“Immunisation is the most important way that Australians can protect themselves, their family and friends, and others in the community from illness and death,” Dr Bartone said.
“GPs, our family doctors, are well-placed to advise on and provide vaccinations to adults and children alike, and currently deliver about three-quarters of all vaccinations to children under the age of six years.
“Australia has one of the most comprehensive, publicly-funded immunisation programs in the world and we are very close to reaching the target of 95 per cent immunisation coverage for one- and five-year-olds.
“However, it is estimated that there are about 4.1 million under-vaccinated Australians each year, and most of them are adults.
“There are many reasons why adults might be unvaccinated or under-vaccinated. Vaccinations may not have been available at the time, people may have migrated to Australia from countries without a strong vaccination regime, or there may be no record of their vaccination.
“The Federal Government currently funds catch-up vaccinations through the NIP for people under the age of 20 years who may have missed out on their childhood vaccinations, and for refugees and humanitarian entrants of any age.
“Other adults have to pay, which can add up to hundreds of dollars, depending on the number of vaccinations that need to be caught up on.
“The AMA is calling on the Government to fund all catch-up vaccinations, recognising that immunisation is a cost-effective public health measure.
“Vaccination status should not be determined by wealth. All people wishing to be fully vaccinated should have access to Government-funded recommended vaccines.
“This will help enhance herd immunity within the community and will help avoid outbreaks of preventable and potentially deadly diseases.”
A recent major report from the Australian Institute of Health and Welfare (AIHW) has confirmed that GPs are doing an outstanding job looking after their patients’ health, and that patients with a regular GP enjoy a smoother journey through the health system.
Released in July, the report – Coordination of health care: experiences of information sharing between providers for patients aged 45 and over – provides further evidence of the importance of developing a relationship with a usual GP.
Dr Tony Bartone said the report, which uses data from the 2016 Survey of Health Care, reinforces the theme of AMA Family Doctor Week 2019 – Your Family Doctor and You: Partnering for Health.
He said 96 per cent of surveyed patients with a usual GP reported that their health care needs were known by their GP and that their test, X-ray, or scan results were always available.
“The report stresses the vital role of family doctors in helping their patients navigate the health system,” Dr Bartone said.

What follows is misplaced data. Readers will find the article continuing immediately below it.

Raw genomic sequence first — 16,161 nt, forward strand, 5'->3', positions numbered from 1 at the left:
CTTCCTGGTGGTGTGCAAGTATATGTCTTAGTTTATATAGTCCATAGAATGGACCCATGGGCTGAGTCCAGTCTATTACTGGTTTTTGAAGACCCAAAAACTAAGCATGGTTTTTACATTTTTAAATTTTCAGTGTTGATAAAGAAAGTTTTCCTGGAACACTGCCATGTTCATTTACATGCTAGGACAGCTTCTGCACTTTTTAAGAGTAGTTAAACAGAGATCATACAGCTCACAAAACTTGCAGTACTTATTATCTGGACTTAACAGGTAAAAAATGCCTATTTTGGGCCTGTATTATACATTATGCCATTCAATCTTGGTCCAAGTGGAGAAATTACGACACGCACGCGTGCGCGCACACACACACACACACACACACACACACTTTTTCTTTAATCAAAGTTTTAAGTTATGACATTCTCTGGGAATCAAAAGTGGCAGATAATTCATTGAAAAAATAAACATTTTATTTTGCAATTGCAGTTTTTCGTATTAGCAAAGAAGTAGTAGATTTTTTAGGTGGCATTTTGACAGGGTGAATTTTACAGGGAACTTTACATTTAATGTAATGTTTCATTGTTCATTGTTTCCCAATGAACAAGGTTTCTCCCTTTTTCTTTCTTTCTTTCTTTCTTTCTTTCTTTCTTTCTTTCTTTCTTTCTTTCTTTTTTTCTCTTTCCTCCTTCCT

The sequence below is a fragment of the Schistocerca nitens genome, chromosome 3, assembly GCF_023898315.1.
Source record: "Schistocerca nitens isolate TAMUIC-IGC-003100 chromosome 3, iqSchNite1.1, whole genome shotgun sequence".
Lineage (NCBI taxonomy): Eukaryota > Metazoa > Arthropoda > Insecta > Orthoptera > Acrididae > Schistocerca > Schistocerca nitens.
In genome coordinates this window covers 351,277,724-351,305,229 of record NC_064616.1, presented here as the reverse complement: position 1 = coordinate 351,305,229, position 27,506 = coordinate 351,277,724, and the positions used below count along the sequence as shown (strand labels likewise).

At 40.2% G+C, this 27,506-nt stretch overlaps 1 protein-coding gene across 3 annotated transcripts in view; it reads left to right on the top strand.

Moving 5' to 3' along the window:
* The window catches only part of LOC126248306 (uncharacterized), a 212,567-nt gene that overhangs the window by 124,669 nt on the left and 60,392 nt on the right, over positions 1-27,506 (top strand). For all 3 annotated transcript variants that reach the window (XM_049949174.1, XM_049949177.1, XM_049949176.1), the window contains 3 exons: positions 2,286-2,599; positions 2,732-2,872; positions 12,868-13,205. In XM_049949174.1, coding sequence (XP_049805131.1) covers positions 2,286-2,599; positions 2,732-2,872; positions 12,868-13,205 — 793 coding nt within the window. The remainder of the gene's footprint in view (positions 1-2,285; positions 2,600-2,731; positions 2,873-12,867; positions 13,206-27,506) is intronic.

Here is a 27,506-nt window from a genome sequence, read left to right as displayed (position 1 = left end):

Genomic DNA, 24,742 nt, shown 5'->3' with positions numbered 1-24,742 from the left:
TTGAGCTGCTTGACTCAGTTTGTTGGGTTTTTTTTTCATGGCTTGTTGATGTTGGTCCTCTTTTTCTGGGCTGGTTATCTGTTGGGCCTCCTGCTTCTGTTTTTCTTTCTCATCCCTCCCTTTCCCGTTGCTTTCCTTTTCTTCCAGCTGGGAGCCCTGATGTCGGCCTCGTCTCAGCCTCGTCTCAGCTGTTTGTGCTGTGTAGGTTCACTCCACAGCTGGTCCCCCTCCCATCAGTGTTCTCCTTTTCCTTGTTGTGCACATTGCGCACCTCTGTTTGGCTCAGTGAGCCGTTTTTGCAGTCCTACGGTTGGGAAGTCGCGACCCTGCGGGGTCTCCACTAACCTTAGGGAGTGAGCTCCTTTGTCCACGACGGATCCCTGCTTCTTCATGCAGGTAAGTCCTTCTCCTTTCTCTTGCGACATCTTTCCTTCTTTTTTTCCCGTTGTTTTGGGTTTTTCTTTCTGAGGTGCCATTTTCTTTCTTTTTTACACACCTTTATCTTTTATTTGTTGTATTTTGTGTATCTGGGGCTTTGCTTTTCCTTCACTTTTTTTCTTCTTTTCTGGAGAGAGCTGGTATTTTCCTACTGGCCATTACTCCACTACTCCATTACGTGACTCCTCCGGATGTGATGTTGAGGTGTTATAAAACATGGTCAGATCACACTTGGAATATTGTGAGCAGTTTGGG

“When patients have to go to other specialists, the emergency department at the hospital, or to allied health care providers, the GP ensures that patient information is shared and records are kept.
“The report shows that patients with a usual GP are three times more likely to have the information from their most recent specialist visit and twice as likely to have their information following a visit to the emergency department than patients without a usual GP.
“This backs Productivity Commission data from earlier this year that found that 91.8 per cent of patients said their GP always or often listened to them, 94.1 per cent said that the GP always or often showed them respect, and 90.7 per cent said the GP always spent enough time with them.
“Clearly, Australia’s GPs are doing a fantastic job.”
Aged care resources
A lack of resources and funding is hampering family doctors who want to continue providing care to older patients who move into residential aged care, Dr Tony Bartone said.
Dr Bartone stressed that GPs provide cradle-to-grave care for patients.
“In Family Doctor Week, it is important to pay tribute to GPs who have cared for patients throughout all stages of their lives, but now face hurdles when wanting to care for these same patients when they enter aged care facilities,” Dr Bartone said.
“For older people, continuity of care is important, as patients benefit the most from a lifelong relationship with a GP.
“Doctors who visit aged care facilities usually have a long-standing association with their patients, and want to continue their clinical care.
“However, AMA members tell us that they are continually meeting barriers to facilitating that care, despite the improved health outcomes from a long-standing doctor-patient relationship.
“The Royal Commission into Aged Care Quality and Safety is highlighting the evident lack of support from both the health and aged care systems for doctors caring for patients in aged care...
“The AMA is calling for an appropriate and mandated staff-resident ratio that aligns with the level of care needed in each facility, and ensures 24-hour on-site registered nurse availability.
“The AMA is also calling for Medicare rebates to increase by at least 50 per cent to adequately compensate family doctors for the additional time and complexity involved in a visit, compared to a consultation in the GP’s practice.
“The injection of almost $100 million in the last term of government was a welcome start, but more will be needed.”
Published: 02 Aug 2019